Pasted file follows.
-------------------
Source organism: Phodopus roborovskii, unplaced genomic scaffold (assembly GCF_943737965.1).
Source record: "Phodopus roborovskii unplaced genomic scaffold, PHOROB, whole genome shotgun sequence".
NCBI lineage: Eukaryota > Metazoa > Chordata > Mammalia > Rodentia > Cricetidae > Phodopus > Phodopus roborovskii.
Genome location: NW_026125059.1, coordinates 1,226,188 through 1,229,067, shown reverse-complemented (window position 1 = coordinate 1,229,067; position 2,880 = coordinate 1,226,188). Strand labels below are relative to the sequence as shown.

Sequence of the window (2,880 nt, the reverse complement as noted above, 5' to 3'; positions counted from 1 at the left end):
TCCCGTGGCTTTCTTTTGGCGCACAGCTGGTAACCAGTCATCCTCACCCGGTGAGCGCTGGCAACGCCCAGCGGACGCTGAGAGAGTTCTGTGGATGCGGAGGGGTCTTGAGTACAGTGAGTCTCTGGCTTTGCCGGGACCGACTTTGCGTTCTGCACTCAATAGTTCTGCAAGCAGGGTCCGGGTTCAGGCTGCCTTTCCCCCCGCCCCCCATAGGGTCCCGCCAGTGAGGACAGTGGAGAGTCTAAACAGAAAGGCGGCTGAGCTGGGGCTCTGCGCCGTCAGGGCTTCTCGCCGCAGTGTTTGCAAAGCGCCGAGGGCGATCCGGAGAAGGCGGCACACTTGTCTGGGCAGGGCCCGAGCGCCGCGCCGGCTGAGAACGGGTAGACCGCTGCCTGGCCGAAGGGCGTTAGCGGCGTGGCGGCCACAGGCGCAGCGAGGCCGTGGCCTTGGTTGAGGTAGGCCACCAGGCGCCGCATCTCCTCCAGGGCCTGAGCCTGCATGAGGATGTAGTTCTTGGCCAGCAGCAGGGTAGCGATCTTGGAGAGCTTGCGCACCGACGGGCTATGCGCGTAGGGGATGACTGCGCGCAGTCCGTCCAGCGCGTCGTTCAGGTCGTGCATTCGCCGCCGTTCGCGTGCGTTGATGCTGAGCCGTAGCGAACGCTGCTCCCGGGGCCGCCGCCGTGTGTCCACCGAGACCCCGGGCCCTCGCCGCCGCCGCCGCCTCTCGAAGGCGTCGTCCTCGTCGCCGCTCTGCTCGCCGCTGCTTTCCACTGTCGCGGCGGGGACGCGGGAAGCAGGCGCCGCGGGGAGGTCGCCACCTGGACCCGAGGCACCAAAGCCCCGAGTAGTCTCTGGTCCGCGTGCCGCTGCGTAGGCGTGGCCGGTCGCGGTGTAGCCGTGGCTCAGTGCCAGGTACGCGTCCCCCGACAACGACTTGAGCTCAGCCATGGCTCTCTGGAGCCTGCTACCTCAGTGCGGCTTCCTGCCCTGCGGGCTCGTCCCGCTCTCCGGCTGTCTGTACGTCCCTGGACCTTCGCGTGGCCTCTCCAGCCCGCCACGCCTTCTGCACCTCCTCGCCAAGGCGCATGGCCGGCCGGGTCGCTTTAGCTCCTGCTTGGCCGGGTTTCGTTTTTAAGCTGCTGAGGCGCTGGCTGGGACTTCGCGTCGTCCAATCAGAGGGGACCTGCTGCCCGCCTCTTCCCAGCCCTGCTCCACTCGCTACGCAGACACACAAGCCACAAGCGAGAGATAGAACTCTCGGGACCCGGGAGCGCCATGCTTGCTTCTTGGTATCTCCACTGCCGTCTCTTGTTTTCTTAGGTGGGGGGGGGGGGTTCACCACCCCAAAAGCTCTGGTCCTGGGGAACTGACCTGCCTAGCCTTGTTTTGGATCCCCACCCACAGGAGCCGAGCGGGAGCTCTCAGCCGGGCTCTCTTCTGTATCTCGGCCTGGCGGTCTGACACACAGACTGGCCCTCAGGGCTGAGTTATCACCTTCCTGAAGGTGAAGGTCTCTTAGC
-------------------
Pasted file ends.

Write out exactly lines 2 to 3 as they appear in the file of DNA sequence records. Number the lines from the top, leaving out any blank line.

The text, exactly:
Source record: "Phodopus roborovskii unplaced genomic scaffold, PHOROB, whole genome shotgun sequence".
NCBI lineage: Eukaryota > Metazoa > Chordata > Mammalia > Rodentia > Cricetidae > Phodopus > Phodopus roborovskii.